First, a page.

Neville co-writes the paper 'Whither Goeth the Law - Humanity or Barbarity' giving an overview of the history of mediation in law and society and exploring possibilities for mediation as an aspect of humane community integral law. This paper introduces the concept ‘lawfare’ that is picked up by people in places of high power who use the term to mean something very different.
Neville helps evolve the five Festivals that lead up to the first ConFest at Cotter River NSW in 1976, namely, Watsons Bay Festival, Paddington Festival, Centennial Park Festival, Cambelltown Festival and Aquarius Festival. ConFest continues as a twice annual Festival.
Night time atmosphere at the ConFest Market
ConFest sites are chosen for their special enabling environments.
ConFest property on the Edwards River outside of Moulamein
A view of one of the properties owned by Down To Earth that put on ConFest as a community based organisation totally energised by volunteers
K. Yeomans uses Keyline principles to set up the water system as Laceweb enabling at Bredbo ConFest (Mt. Oak 1977); ideas from 'The City Forest' book are used to lay out ConFest roads along ridge lines; walking workshop/conferences are held on Keyline. ConFest is a festival-celebration regularly attracting over 3,000. It is now held twice yearly by Down to Earth (Vic.)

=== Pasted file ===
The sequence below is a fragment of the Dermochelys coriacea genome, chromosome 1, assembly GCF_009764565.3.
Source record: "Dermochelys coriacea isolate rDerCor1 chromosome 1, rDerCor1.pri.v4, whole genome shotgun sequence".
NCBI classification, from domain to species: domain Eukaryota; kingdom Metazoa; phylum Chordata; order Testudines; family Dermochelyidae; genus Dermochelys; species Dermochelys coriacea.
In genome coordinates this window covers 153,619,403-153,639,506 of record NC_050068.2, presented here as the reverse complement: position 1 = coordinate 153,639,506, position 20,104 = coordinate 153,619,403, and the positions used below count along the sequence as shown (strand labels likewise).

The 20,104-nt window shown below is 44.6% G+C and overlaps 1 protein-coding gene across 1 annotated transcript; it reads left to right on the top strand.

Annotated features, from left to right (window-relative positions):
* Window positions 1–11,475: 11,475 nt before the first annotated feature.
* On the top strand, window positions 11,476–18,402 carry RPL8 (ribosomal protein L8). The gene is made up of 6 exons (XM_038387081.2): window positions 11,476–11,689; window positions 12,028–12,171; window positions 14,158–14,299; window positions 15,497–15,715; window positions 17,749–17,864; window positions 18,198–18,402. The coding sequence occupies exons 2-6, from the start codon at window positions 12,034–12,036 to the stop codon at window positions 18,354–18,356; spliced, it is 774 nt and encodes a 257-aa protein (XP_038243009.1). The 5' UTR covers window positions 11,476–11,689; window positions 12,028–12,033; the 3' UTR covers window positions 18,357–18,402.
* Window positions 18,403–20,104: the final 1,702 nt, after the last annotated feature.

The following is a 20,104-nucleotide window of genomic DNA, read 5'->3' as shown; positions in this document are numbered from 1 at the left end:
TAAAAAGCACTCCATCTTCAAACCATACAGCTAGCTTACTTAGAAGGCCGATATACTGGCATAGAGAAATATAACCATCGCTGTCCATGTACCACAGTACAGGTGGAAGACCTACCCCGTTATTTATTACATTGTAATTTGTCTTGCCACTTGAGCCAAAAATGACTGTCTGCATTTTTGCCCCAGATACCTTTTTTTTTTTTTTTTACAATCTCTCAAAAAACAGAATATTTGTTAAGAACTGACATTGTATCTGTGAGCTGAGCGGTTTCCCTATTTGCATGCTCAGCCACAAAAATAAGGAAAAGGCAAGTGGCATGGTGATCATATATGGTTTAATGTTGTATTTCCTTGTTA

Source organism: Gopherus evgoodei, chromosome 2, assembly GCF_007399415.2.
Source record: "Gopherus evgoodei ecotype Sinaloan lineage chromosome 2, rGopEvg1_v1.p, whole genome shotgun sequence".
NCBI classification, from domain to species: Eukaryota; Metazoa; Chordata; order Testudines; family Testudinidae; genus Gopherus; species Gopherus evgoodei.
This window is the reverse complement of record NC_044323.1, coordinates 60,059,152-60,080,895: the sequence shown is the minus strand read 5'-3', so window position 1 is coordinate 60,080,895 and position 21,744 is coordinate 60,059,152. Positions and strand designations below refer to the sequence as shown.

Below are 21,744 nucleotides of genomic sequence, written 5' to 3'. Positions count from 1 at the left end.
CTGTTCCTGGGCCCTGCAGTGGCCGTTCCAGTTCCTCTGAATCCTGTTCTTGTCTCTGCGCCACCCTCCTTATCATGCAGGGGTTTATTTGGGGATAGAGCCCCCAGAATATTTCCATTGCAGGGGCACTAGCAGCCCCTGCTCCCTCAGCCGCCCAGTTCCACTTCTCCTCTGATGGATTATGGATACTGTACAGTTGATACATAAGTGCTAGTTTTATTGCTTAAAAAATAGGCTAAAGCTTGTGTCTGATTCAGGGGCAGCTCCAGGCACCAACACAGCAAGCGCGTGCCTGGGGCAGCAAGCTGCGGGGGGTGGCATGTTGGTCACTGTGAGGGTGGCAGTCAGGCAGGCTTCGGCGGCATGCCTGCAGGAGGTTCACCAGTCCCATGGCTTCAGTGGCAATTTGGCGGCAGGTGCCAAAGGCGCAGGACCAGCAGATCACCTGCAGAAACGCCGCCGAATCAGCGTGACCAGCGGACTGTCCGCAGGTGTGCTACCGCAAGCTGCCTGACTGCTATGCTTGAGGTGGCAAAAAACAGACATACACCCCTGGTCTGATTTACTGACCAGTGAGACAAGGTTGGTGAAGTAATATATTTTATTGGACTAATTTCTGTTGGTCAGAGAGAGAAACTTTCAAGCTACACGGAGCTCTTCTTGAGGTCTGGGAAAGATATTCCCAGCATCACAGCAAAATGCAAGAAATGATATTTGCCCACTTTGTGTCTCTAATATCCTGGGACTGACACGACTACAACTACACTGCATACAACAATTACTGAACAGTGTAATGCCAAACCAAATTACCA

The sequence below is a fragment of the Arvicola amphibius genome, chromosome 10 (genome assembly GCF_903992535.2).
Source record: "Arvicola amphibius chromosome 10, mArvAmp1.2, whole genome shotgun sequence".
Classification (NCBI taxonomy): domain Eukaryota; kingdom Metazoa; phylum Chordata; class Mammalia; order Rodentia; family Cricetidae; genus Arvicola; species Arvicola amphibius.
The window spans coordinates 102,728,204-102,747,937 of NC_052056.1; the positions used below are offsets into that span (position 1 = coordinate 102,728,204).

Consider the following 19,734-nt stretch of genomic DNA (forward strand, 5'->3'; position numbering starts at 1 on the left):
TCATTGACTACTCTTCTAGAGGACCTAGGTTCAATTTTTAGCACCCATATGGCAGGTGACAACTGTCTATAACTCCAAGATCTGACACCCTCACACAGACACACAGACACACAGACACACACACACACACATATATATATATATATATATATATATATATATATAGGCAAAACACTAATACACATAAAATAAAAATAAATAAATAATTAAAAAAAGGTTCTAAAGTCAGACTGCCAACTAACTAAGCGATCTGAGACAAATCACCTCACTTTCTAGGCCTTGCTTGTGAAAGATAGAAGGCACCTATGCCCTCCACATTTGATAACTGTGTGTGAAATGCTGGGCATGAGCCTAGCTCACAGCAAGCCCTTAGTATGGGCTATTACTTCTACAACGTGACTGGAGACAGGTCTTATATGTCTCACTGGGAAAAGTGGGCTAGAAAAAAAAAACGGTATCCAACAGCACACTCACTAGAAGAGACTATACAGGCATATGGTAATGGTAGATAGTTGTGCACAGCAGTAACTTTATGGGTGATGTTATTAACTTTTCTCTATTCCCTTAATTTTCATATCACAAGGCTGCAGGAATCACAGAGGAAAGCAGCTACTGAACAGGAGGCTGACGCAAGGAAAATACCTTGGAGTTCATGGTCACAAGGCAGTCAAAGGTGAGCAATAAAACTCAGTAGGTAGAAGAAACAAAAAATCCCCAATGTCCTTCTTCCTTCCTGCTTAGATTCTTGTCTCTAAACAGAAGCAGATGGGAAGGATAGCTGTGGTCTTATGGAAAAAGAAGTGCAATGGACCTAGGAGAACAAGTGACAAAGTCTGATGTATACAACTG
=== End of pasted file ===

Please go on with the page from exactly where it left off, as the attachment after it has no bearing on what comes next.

The Laceweb published Aboriginal Human Relations Magazine publishes an article inviting the Aboriginal and Islander people of Australia to attend ConFest.
N Yeomans: Therapeutic Community Gatherings and Celebrations commence in Atherton Tablelands. Evolving Laceweb continues in this area.
In 1978 Laceweb people, active in Fraser House in 1960, energise the Cooktown Arts Festival in remote Cooktown in Far North Queensland modelled on Neville's Watson's Bay Festival and ConFest. This was a time when the road between Cairns and Cooktown was rugged and filled with potholes, washouts, and covered in rocks falling from road cuttings - a hard trip to make.
Road to Cooktown – Now Sealed